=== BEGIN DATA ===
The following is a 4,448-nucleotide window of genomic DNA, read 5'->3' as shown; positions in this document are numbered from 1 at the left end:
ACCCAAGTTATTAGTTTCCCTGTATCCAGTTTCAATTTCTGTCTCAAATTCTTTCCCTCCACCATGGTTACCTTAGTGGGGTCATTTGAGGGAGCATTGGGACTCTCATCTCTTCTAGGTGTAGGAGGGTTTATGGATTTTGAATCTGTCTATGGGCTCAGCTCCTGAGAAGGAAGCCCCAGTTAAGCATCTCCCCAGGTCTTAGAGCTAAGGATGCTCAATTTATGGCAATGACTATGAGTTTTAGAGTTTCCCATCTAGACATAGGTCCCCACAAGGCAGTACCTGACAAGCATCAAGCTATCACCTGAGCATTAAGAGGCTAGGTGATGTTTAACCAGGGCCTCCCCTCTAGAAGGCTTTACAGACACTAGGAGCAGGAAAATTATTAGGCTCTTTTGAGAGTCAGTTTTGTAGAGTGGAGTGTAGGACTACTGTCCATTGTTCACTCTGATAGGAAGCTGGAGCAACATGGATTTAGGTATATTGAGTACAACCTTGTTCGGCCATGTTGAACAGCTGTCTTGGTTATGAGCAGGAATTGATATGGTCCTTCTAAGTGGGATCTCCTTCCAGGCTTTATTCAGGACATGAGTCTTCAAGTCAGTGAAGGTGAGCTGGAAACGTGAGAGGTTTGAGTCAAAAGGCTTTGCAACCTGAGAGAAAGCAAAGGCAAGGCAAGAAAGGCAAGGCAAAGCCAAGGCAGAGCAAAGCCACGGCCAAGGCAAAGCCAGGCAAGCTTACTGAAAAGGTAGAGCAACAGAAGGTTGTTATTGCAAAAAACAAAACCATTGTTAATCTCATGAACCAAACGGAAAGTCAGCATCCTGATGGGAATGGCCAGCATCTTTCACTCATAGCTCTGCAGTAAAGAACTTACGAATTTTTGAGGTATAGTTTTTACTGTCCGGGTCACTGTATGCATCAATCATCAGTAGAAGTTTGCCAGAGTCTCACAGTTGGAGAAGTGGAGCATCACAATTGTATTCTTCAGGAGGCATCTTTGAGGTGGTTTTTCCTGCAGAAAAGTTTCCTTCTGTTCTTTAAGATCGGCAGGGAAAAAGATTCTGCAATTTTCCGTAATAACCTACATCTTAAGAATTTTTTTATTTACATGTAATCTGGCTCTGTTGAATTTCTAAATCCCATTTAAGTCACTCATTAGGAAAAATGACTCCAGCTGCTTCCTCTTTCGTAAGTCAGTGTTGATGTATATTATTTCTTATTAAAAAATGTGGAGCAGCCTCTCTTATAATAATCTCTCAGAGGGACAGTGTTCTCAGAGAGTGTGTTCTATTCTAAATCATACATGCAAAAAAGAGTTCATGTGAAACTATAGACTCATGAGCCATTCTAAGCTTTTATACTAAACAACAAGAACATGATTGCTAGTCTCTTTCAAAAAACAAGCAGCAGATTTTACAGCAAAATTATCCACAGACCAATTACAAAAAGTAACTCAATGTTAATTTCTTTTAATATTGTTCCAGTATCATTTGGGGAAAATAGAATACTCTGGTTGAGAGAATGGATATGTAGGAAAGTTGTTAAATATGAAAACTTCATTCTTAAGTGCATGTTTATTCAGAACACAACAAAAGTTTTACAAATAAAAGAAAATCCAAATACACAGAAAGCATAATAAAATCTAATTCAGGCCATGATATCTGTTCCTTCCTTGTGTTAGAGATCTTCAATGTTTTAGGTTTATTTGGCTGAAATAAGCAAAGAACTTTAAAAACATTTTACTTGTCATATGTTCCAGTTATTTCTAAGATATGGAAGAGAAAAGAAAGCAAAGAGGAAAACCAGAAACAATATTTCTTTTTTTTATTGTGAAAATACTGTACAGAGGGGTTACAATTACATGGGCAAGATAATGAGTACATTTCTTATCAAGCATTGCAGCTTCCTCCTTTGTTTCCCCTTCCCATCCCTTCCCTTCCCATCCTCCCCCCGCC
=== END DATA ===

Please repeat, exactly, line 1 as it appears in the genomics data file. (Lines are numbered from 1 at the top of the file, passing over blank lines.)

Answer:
The following is a 4,448-nucleotide window of genomic DNA, read 5'->3' as shown; positions in this document are numbered from 1 at the left end: